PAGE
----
Tuesday, February 28, 2012

Canadian woman part of longest kidney transplant chain

Josephine Bonventre wanted to donate a kidney to an American cousin. It wasn't a perfect match but she became part of a 60-person transplant chain and her cousin got the kidney he needed.
When Toronto realtor Josephine Bonventre discovered a distant cousin needed a transplant, she decided almost instantly to donate a kidney.
Her blood is Type O making her a universal donor and compatible with her cousin Cesare Bonventre’s Type B blood. But the tile worker in Brooklyn, NY, had anti-bodies which made the match less than ideal.
It was this non-perfect match that lead Bonventre to participate in a 60-person kidney transplant chain that took place last year in the U.S. — the longest in history.

Kidney transplant chains shorten the wait for wellness
When her cousin first asked her to donate that kidney to a stranger, to enable him to get a better match from someone else, she needed to sleep on it, she says, reflecting on the unusual circumstances. Though her family was supportive of her decision to donate to her cousin — even though he was her fifth cousin, lived across the border and was someone she didn’t know well – they were not on board with the turn of events. They urged her to think of her two children; they suggested she didn’t know what she was getting into.
“I woke up with fresh thoughts and thought `Why not give it to a stranger? I’ll be helping another person and he’ll be getting a match that’s better for him,’” she says nearly three months after the transplant took place.
And so Bonventre, 41, became part of Chain 124, the longest chain of kidney transplants ever constructed, linking 30 willing donors with 30 recipients who needed the life-saving procedure. The extraordinary story was chronicled in The New York Times last weekend. All but one of the 60 people involved agreed to be identified for the story. Ordinarily strict confidentiality keeps donor and recipient apart.
The domino chain of 60 operations began with one Good Samaritan, a California man named Rick Ruzzamenti, who after hearing of someone who donated a kidney to an ailing friend, made an impulsive decision to donate too. Four months, 17 hospitals and 11 states later, Donald C. Terry Jr., of Joliet, Ill., who had no one in his circle able or willing to donate, received the kidney that completed the chain.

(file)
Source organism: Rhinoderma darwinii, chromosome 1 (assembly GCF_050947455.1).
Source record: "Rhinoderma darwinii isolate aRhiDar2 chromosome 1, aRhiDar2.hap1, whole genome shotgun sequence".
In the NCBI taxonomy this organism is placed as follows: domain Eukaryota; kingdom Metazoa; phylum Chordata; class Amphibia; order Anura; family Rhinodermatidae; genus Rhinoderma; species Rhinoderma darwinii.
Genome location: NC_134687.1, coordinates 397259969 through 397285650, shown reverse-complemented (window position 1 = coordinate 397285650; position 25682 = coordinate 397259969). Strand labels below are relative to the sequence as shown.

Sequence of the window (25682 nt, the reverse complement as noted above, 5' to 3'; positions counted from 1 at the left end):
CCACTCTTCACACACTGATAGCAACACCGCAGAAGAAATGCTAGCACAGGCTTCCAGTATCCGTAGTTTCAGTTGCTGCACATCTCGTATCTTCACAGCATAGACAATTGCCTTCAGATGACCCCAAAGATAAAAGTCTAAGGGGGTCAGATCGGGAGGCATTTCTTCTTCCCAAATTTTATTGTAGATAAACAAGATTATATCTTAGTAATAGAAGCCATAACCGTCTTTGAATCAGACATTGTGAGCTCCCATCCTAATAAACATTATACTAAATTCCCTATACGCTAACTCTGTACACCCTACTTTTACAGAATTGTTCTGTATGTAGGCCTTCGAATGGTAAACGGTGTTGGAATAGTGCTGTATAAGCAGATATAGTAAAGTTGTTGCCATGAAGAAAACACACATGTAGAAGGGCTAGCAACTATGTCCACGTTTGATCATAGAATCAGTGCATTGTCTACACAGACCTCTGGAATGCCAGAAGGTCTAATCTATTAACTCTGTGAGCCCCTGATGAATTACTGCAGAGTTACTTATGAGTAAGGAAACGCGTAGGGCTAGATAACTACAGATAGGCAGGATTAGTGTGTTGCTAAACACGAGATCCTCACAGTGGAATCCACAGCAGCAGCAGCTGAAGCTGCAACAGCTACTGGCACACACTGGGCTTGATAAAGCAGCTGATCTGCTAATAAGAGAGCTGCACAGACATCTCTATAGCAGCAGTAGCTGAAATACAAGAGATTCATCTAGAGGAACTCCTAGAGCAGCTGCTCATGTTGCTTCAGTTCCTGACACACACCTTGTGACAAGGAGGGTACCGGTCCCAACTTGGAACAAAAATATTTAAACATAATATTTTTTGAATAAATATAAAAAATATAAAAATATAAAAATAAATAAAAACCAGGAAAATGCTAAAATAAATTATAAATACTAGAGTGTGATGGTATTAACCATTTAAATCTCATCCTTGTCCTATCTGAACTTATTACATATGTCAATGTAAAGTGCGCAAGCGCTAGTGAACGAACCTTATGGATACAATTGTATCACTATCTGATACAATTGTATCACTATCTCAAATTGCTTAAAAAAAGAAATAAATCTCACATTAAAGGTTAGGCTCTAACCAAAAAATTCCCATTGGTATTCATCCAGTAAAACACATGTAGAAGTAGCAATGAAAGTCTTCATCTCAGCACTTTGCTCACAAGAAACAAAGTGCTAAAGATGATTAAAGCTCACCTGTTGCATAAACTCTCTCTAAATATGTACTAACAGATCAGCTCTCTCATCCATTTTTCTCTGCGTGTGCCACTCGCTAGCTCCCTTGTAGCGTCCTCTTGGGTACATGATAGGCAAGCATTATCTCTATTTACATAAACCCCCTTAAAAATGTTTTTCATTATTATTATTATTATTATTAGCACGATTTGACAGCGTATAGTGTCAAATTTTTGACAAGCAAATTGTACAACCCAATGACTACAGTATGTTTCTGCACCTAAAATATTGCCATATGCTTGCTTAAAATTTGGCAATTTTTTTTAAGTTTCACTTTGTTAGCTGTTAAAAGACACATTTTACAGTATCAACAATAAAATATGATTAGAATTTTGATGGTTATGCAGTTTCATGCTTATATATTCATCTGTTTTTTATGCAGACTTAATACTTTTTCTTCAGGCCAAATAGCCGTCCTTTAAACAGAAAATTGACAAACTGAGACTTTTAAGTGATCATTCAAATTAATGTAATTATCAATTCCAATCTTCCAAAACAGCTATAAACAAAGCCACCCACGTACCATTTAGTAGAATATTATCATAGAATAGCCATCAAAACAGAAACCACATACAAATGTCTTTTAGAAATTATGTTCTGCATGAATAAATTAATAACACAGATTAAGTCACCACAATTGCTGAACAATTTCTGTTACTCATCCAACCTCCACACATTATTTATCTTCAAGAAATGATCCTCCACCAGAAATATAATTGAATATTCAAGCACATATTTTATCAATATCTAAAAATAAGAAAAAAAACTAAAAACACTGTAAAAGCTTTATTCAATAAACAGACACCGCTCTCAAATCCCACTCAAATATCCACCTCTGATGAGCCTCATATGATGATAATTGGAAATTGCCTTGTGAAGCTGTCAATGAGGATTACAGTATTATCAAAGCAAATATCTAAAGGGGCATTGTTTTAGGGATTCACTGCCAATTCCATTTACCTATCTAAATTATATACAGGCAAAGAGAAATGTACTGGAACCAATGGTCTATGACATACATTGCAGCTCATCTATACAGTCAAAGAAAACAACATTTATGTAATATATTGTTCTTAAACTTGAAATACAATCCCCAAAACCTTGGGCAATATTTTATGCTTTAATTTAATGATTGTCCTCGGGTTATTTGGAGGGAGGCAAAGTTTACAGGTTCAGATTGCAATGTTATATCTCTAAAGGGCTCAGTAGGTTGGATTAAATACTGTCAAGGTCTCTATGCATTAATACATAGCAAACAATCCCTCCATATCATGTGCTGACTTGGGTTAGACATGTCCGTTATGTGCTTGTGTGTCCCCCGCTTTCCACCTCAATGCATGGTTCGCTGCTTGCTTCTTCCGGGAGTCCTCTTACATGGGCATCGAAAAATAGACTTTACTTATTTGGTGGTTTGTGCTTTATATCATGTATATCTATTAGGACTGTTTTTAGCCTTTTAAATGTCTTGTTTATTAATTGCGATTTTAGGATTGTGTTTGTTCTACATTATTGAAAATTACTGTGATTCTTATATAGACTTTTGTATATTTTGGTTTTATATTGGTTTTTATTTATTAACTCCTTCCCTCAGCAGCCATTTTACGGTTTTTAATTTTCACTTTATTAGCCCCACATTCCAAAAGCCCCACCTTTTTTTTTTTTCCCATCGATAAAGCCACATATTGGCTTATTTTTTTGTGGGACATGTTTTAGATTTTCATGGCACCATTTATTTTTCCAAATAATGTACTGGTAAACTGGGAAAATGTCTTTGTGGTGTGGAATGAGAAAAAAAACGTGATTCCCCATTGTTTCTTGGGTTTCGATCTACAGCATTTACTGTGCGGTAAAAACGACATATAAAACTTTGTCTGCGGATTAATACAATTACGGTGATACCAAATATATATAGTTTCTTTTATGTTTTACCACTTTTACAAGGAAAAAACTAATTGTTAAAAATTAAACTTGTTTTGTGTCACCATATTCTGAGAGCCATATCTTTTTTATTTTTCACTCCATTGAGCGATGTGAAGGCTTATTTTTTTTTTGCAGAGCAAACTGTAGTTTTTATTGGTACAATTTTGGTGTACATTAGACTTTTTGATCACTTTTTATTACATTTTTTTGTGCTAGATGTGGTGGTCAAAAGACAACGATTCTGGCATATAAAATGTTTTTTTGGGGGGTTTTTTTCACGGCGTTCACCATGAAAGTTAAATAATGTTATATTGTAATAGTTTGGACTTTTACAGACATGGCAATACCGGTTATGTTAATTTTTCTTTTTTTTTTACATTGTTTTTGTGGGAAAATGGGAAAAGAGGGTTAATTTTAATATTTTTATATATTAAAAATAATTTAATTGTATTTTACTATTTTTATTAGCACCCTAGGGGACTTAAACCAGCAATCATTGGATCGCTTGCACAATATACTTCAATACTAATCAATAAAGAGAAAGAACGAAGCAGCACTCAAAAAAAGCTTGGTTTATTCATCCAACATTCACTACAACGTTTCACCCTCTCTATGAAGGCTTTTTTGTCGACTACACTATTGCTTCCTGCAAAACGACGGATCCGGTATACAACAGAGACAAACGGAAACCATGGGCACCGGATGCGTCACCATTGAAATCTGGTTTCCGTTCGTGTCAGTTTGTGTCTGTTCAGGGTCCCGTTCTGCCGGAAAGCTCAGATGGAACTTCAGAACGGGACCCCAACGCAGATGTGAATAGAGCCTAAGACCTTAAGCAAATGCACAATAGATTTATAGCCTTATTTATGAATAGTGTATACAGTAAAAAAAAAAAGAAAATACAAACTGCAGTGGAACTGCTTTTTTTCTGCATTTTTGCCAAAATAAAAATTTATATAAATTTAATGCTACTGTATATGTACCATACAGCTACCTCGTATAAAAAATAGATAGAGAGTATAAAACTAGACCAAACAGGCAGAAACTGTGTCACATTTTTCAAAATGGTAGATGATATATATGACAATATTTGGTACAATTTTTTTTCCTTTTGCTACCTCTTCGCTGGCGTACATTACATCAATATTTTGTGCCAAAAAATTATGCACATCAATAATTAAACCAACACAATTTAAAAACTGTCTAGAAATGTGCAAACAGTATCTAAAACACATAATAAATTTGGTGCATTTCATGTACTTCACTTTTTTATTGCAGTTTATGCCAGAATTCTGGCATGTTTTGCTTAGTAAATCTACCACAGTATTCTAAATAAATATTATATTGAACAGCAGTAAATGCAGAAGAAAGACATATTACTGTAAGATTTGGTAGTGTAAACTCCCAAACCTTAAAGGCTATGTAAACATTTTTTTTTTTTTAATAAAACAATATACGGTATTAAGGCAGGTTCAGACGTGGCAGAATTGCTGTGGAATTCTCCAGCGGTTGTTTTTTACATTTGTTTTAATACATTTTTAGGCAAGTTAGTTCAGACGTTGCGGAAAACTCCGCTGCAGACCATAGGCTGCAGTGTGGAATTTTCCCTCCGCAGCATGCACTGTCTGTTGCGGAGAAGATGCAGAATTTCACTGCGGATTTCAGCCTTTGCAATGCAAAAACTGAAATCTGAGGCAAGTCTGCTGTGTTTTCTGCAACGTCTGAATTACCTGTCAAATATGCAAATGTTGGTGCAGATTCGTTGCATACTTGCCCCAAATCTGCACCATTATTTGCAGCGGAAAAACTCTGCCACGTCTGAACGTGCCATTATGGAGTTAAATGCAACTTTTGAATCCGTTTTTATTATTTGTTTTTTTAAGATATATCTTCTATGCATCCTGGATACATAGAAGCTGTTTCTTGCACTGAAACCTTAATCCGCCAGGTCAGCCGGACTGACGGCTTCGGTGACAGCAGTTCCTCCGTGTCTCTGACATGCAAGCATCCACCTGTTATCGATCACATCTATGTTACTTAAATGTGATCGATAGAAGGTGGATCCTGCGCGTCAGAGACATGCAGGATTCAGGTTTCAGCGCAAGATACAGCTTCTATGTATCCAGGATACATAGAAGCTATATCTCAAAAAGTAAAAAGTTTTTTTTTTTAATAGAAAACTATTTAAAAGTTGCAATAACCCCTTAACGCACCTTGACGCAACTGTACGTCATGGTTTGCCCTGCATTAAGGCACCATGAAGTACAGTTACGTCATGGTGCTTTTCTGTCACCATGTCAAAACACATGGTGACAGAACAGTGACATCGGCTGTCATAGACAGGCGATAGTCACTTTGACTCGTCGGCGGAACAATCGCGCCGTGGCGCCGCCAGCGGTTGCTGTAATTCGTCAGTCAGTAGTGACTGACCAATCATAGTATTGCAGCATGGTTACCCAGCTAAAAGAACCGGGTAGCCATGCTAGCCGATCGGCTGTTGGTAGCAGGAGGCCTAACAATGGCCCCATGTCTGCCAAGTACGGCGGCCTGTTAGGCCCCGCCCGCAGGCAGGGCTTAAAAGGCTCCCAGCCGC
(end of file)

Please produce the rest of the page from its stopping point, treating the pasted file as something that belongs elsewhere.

Bonventre went to Brooklyn for preliminary testing, went back one week prior to surgery and stayed for 10 days afterward. One month later, she checked in with her family doctor. The only other involvement of the Canadian medical system was having blood drawn and sending the results to the Brooklyn transplant center.
She needed a month to recover fully, but the procedure was a resounding success. “He feels fantastic,” Bonventre says. “He has more energy than he’s had in a long time.”
And her?
I’m good. It’s surreal, like it never happened,” she says. “I feel 100 per cent normal.”
The experience was life changing in the best possible way, she says. “It’s totally worth it.”
“You Have the Power to Donate Life – to become an organ and tissue donor Sign-up today!
Tell Your Loved Ones of Your Decision”
Australia, register at Australian Organ Donor Register
New Zealand, register at Organ Donation New Zealand
South Africa, http://www.odf.org.za/
United States, donatelife.net
United Kingdom, register at NHS Organ Donor Register
Your generosity can save or enhance the lives of up to fifty people with heart, kidneys, liver, lungs, pancreas and small intestine transplants (see allotransplantation). One tissue donor can help by donating skin, corneas, bone, tendon, ligaments and heart valves
Has your life been saved by an organ transplant? "Pay it forward" and help spread the word about the need for organ donation - In the U.S. another person is added to the national transplant waiting list every 11 minutes and 18 people die each day waiting for an organ or tissue transplant. Organs can save lives, corneas renew vision, and tissue may help to restore someone's ability to walk, run or move freely without pain. Life Begins with You.

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